For lunch we went to a rather touristy looking place in Beihai Park in the absence of anything else in Beijing’s main tourist area. The staff were only too eager to sit us down on a table overlooking the lake, slapping down an English menu in front of us. The whole thing reeked of ‘rip-off’ and I was almost ready to get up again, but I asked for a Chinese menu with the suspicion they would not be exactly the same. True enough, the menu new menu contained dishes more familiar to me in content and price. Even then one of the waitress did not give up her cause, insisting that the rice dishes we had ordered would not be sufficient. As it turned out they were delicious and just what we needed. If only we didn’t have to go through so many hoops to get what we wanted.

A fitting conclusion to our stay in Beijing and indeed my time in China was a good Peking duck, which we gobbled up greedily under the curious gaze of the restaurant staff who had already put their feet up after a hard day’s work. For those who are curious as to how an authentic Peking differs from a good old Chinese takeaway, it doesn’t. Only in that you have more of it and that your duck is sliced in front of you rather than shredded in a foil contain. The next day we packed our bags and headed to the station to catch our first Trans-Siberian train…

Hasta la visa!

If my arrival in Beijing was troublesome, the next morning was a train wreck of self-loathing, despair and mental torture – normal service resumed at the visa application office! The visa in question was the one for Mongolia, which I needed in time for our train from Beijing only two working days later. I was forced into this tight time schedule by the scarcity of Mongolian consulates in the Guangdong area. There was in fact an embassy in Hong Kong, but I discovered that it only served Hong Kong residents. The Internet, that ever-wavering fount of information, assured me there was a same-day Mongolian visa service in Beijing …not so. I called the embassy the day before to find that the fastest they could manage was a one working day service, which meant entrusting my passport to the embassy over the weekend. It also meant that my decision to allow myself one day to spare proved most prudent!

I decided that I should aim to get to the Mongolian embassy for the start of its opening hours (9-11am). This afforded me little sleep given the night before. I checked and double-checked that I had packed absolutely everything I could possibly need for my visa application. Just before leaving I decided to take advantage of our hostel’s included breakfast. I was slightly delayed because I had to check us in before they’d let me have any breakfast. At last I left for the metro station, whose location I knew well given the previous night’s wanderings. I experienced the horror show that is Beijing’s rush hour. I reached Beijing’s diplomatic quarter, almost a city in its own right, shortly after nine. As I approached the embassy I once again checked by bag for everything I needed. When rummaging for it, it took me a few seconds to realise, to my dismay, that my passport was sitting on the reception desk in our hostel.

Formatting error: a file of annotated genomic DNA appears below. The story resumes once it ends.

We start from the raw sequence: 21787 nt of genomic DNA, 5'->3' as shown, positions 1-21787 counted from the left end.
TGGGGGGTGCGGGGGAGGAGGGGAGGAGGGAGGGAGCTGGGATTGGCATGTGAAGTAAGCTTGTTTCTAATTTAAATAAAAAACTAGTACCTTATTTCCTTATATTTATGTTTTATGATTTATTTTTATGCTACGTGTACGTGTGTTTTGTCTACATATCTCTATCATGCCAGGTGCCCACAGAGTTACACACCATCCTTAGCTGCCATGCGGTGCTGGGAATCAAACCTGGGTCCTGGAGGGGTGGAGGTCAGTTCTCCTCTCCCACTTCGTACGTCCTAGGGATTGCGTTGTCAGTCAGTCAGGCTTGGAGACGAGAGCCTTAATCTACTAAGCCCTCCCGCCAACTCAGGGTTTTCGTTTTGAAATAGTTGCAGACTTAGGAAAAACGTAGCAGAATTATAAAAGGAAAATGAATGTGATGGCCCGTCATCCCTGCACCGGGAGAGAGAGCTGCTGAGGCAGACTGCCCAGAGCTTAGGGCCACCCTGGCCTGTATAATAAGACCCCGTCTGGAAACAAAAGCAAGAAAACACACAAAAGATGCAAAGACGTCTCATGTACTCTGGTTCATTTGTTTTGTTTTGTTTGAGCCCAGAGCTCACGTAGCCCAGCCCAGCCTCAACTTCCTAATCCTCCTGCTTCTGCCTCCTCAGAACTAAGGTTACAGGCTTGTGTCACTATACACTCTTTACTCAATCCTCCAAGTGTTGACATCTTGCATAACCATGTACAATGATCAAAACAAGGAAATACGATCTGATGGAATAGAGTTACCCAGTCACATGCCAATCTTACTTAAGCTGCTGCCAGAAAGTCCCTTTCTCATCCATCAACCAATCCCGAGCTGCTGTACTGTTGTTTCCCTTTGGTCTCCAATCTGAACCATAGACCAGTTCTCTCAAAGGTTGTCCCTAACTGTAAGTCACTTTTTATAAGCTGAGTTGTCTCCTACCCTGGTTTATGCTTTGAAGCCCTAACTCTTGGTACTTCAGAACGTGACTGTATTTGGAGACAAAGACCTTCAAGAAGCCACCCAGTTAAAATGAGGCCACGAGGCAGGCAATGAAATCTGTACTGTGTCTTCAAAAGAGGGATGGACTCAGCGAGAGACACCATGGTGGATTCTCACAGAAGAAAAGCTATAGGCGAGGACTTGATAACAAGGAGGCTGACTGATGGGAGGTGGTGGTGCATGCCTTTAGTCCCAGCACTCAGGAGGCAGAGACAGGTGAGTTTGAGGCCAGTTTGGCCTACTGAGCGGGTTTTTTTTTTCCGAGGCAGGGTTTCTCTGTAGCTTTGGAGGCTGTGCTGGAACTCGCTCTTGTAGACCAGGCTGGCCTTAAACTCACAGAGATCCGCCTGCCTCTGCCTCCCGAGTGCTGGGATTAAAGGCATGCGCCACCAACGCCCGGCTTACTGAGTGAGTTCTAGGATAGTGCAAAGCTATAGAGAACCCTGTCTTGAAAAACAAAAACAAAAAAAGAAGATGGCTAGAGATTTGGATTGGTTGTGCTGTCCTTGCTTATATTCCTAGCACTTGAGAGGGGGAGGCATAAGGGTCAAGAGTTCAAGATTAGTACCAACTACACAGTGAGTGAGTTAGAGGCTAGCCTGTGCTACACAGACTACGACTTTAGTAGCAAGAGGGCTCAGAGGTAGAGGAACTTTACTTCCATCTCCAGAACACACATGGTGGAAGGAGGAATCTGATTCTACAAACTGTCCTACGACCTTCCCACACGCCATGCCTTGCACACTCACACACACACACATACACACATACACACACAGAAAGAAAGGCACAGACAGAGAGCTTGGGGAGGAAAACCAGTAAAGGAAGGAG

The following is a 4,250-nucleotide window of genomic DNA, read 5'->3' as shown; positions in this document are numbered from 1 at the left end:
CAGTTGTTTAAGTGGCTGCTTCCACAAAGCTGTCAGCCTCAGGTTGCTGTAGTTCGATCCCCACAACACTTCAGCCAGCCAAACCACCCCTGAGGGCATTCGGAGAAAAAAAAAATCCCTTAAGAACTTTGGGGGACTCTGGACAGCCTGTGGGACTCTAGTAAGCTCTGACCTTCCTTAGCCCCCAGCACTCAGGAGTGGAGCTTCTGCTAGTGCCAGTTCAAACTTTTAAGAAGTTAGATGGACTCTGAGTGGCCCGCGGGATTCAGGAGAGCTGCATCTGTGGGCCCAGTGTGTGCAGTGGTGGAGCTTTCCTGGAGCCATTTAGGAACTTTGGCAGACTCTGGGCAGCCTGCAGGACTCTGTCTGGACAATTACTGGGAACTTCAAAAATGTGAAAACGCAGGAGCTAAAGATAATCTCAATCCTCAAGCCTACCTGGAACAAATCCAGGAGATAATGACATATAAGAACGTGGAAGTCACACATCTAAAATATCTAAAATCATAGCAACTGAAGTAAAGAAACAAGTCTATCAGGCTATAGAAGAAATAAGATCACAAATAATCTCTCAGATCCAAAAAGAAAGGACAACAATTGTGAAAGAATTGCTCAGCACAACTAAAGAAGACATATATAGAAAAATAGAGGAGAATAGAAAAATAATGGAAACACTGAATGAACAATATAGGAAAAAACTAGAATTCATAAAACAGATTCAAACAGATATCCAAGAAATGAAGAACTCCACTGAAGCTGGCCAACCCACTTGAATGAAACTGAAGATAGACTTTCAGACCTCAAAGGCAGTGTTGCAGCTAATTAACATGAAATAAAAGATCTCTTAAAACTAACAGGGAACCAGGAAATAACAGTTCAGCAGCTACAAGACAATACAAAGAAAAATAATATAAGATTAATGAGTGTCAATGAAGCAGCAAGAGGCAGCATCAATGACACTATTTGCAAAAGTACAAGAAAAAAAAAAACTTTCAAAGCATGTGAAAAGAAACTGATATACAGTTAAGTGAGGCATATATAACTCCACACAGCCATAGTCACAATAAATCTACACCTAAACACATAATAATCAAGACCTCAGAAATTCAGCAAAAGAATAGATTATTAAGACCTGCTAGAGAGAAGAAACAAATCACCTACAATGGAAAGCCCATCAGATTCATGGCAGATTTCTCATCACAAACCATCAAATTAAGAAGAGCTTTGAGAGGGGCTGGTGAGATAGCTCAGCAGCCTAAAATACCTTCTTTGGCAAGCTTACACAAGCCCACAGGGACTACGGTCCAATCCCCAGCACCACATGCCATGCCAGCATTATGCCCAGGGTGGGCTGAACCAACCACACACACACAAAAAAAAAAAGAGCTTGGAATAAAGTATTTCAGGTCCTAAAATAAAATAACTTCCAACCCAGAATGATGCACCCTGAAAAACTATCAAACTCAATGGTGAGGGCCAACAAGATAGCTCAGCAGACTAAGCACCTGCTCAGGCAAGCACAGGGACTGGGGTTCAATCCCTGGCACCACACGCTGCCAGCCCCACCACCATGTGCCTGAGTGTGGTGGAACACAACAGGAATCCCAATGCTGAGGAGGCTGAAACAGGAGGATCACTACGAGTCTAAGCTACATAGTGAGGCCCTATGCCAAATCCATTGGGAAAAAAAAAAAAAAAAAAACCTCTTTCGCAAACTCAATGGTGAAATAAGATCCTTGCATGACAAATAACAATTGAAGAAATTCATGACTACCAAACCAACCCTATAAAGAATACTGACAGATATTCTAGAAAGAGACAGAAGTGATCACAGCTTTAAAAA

Trying not to panic, I immediately reached for my phone and the number of our hostel with the intention of asking Jo to bring my passport to the embassy, allowing me to maintain a place in the queue. Another problem struck: my phone credit had dipped below 10 yuan, forbidding me from making any calls (I had tried to top it up the night before to no avail). Having reached the embassy, I asked in stuttering Mandarin if I could use the phone of the person in front of me in the queue. She obliged, responding to me in English …no reply. Not wanting to ask too much of the helpful person, I left the queue in search of someone else whose phone I could use or a place that sold credit. I found another person with a phone I could use …I was told I got the wrong number and I needed to call a different number. Starting to panic now at the time that I was needlessly losing, I eventually managed to top up my phone …I finally got through and explained my predicament. They told me that Jo wasn’t in her room, which I thought strange considering her firm intention to lie in that morning (I later found this to be false).